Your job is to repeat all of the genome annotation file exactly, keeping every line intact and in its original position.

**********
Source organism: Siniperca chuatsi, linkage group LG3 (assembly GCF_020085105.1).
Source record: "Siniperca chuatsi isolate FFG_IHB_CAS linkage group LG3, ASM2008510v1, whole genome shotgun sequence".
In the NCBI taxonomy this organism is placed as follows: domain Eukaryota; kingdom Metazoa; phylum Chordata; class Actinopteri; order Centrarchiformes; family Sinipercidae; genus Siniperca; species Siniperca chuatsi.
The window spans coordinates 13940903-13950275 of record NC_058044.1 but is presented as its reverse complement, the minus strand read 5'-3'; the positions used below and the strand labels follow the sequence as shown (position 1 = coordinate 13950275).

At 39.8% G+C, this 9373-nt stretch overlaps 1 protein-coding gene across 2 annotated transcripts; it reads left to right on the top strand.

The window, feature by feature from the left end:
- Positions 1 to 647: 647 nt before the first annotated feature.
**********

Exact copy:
Source organism: Siniperca chuatsi, linkage group LG3 (assembly GCF_020085105.1).
Source record: "Siniperca chuatsi isolate FFG_IHB_CAS linkage group LG3, ASM2008510v1, whole genome shotgun sequence".
In the NCBI taxonomy this organism is placed as follows: domain Eukaryota; kingdom Metazoa; phylum Chordata; class Actinopteri; order Centrarchiformes; family Sinipercidae; genus Siniperca; species Siniperca chuatsi.
The window spans coordinates 13940903-13950275 of record NC_058044.1 but is presented as its reverse complement, the minus strand read 5'-3'; the positions used below and the strand labels follow the sequence as shown (position 1 = coordinate 13950275).

At 39.8% G+C, this 9373-nt stretch overlaps 1 protein-coding gene across 2 annotated transcripts; it reads left to right on the top strand.

The window, feature by feature from the left end:
- Positions 1 to 647: 647 nt before the first annotated feature.